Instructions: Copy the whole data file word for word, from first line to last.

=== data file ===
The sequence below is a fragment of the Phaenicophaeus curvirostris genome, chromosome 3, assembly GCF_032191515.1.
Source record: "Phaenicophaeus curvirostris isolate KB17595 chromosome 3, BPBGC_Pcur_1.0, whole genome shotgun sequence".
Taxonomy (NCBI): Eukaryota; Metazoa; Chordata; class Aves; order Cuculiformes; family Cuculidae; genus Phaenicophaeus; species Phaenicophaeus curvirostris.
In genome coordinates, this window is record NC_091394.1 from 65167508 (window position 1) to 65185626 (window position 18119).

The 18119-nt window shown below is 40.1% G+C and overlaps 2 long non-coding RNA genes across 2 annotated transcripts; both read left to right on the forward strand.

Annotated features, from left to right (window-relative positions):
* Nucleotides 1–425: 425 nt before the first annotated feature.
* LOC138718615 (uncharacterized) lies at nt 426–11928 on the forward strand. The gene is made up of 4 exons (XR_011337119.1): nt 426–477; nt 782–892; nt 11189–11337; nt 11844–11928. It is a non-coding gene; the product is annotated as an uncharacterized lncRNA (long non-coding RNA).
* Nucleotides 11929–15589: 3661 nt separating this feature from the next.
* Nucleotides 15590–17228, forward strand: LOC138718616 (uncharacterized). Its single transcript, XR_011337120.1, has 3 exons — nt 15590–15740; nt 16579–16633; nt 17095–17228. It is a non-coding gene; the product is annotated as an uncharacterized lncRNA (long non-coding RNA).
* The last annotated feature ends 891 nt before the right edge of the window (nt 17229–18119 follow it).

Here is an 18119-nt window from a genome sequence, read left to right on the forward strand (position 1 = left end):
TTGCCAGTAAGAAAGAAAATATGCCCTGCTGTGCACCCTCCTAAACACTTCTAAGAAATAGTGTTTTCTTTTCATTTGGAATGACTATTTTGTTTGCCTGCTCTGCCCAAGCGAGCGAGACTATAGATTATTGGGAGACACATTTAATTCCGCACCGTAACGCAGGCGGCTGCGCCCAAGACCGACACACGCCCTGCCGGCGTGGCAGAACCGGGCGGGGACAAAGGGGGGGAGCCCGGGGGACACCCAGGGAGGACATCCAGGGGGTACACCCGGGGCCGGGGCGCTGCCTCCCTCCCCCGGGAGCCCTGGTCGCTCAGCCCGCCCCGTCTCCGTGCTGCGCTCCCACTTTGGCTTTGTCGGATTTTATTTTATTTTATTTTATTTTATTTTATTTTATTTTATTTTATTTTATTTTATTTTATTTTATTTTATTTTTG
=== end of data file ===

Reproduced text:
The sequence below is a fragment of the Phaenicophaeus curvirostris genome, chromosome 3, assembly GCF_032191515.1.
Source record: "Phaenicophaeus curvirostris isolate KB17595 chromosome 3, BPBGC_Pcur_1.0, whole genome shotgun sequence".
Taxonomy (NCBI): Eukaryota; Metazoa; Chordata; class Aves; order Cuculiformes; family Cuculidae; genus Phaenicophaeus; species Phaenicophaeus curvirostris.
In genome coordinates, this window is record NC_091394.1 from 65167508 (window position 1) to 65185626 (window position 18119).

The 18119-nt window shown below is 40.1% G+C and overlaps 2 long non-coding RNA genes across 2 annotated transcripts; both read left to right on the forward strand.

Annotated features, from left to right (window-relative positions):
* Nucleotides 1–425: 425 nt before the first annotated feature.
* LOC138718615 (uncharacterized) lies at nt 426–11928 on the forward strand. The gene is made up of 4 exons (XR_011337119.1): nt 426–477; nt 782–892; nt 11189–11337; nt 11844–11928. It is a non-coding gene; the product is annotated as an uncharacterized lncRNA (long non-coding RNA).
* Nucleotides 11929–15589: 3661 nt separating this feature from the next.
* Nucleotides 15590–17228, forward strand: LOC138718616 (uncharacterized). Its single transcript, XR_011337120.1, has 3 exons — nt 15590–15740; nt 16579–16633; nt 17095–17228. It is a non-coding gene; the product is annotated as an uncharacterized lncRNA (long non-coding RNA).
* The last annotated feature ends 891 nt before the right edge of the window (nt 17229–18119 follow it).

Here is an 18119-nt window from a genome sequence, read left to right on the forward strand (position 1 = left end):
TTGCCAGTAAGAAAGAAAATATGCCCTGCTGTGCACCCTCCTAAACACTTCTAAGAAATAGTGTTTTCTTTTCATTTGGAATGACTATTTTGTTTGCCTGCTCTGCCCAAGCGAGCGAGACTATAGATTATTGGGAGACACATTTAATTCCGCACCGTAACGCAGGCGGCTGCGCCCAAGACCGACACACGCCCTGCCGGCGTGGCAGAACCGGGCGGGGACAAAGGGGGGGAGCCCGGGGGACACCCAGGGAGGACATCCAGGGGGTACACCCGGGGCCGGGGCGCTGCCTCCCTCCCCCGGGAGCCCTGGTCGCTCAGCCCGCCCCGTCTCCGTGCTGCGCTCCCACTTTGGCTTTGTCGGATTTTATTTTATTTTATTTTATTTTATTTTATTTTATTTTATTTTATTTTATTTTATTTTATTTTATTTTATTTTTG